Strawberry Dahlia Anemone

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Green Shore Crab.

Another one of our sporadic visits to Roa Island occasioned by a relatively low tide falling on a Saturday when we were all free.

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Roa Island Lifeboat Station and Piel Island.

I’ve reported before that every overturned rock on Roa Island reveals hordes of Shore Crabs. This crab wasn’t even bothering to hide…

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Although in amongst the rocks and shells it was actually surprisingly difficult to spot.

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Sponge. Myxilla incrustans?

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Butterfish.

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We caught numerous Shannies and Butterfish.

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Shanny.

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Starfish.

And found lots of Starfish and Brittlestars.

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This is my favourite photo from the day, but also something of a conundrum: the banded tentacles are a distinctive feature of the Dahlia Anemone, whilst the red, spotted body is characteristic of the Strawberry Anemone. So this must be a Strawberry Dahlia Anemone?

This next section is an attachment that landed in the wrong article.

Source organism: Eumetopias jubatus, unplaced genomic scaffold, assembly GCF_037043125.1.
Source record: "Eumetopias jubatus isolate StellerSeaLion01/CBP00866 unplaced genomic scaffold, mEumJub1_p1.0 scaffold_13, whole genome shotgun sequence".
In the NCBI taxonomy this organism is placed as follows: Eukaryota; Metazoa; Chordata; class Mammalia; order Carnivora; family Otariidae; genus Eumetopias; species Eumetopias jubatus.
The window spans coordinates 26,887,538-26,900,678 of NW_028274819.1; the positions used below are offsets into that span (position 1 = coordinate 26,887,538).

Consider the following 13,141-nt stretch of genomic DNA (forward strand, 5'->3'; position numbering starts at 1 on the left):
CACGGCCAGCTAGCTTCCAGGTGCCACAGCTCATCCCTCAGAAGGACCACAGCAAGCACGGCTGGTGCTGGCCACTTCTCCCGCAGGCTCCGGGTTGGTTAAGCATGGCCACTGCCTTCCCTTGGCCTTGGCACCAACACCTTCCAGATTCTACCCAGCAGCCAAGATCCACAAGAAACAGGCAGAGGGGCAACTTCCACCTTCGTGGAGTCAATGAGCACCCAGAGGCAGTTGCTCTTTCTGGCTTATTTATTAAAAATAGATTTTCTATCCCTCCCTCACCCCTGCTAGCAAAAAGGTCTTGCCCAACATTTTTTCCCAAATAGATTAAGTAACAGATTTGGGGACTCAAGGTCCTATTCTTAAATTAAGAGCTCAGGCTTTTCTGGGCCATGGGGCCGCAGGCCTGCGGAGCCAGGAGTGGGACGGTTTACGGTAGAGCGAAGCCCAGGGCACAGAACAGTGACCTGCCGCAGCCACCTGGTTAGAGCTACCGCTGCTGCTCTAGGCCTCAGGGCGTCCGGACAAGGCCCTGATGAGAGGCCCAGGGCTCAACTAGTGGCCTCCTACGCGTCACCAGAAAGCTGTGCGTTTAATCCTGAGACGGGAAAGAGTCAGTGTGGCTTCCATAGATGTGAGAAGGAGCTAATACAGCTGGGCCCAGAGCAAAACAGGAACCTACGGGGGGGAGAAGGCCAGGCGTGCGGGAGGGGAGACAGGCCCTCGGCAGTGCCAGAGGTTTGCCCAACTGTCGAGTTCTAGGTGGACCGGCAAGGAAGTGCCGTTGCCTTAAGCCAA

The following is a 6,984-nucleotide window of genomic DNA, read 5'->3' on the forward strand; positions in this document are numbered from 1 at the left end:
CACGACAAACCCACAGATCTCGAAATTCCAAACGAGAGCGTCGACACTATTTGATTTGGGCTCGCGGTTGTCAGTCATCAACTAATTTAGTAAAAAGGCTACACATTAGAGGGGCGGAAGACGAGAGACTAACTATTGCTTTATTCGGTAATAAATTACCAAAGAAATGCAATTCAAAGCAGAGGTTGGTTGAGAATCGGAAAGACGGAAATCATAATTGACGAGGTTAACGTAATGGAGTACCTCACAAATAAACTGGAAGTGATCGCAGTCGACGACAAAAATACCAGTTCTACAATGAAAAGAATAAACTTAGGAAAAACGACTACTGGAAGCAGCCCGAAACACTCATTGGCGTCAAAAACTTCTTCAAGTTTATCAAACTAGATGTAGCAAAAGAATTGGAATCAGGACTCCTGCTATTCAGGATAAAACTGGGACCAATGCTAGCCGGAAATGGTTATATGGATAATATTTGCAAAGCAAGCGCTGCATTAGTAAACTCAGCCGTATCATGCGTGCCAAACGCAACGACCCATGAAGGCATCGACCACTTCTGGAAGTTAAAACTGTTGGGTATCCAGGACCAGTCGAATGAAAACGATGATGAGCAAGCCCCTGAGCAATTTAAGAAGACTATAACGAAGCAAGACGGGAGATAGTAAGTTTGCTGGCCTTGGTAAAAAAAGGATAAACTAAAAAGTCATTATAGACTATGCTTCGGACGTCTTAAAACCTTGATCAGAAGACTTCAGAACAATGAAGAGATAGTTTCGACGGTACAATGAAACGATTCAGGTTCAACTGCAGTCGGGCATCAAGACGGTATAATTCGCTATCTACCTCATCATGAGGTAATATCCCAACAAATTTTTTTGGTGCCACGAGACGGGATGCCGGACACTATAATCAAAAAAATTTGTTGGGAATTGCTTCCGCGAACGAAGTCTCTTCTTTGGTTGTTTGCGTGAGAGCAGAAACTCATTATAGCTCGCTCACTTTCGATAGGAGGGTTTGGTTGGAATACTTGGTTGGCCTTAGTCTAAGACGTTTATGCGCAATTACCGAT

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Sponge. Estuary Sponge?

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Long-clawed porcelain crab. I think.

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Common Brittlestar.

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Ophiocomina nigra – the Black Brittlestar. Possibly.

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Four-horned Spider Crab.

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As the tide reached it’s lowest point and some areas of seaweed were revealed, we were able to find lots of small spider crabs, I suspect of several different species. What a lot of these small spider crabs have in common is the way in which they decorate themselves with bits of weed or seashells. Also the fact that they are hard to hold still to photograph, unlike their surprisingly docile larger cousins…

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Edible Crab.

Something I think I’ve only really fully appreciated since we started to visit Roa Island is the fact that really low tides will always be at around sunset…

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(..or too early in the morning for us to have made it around the Bay to Roa!)

 

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Strawberry Dahlia Anemone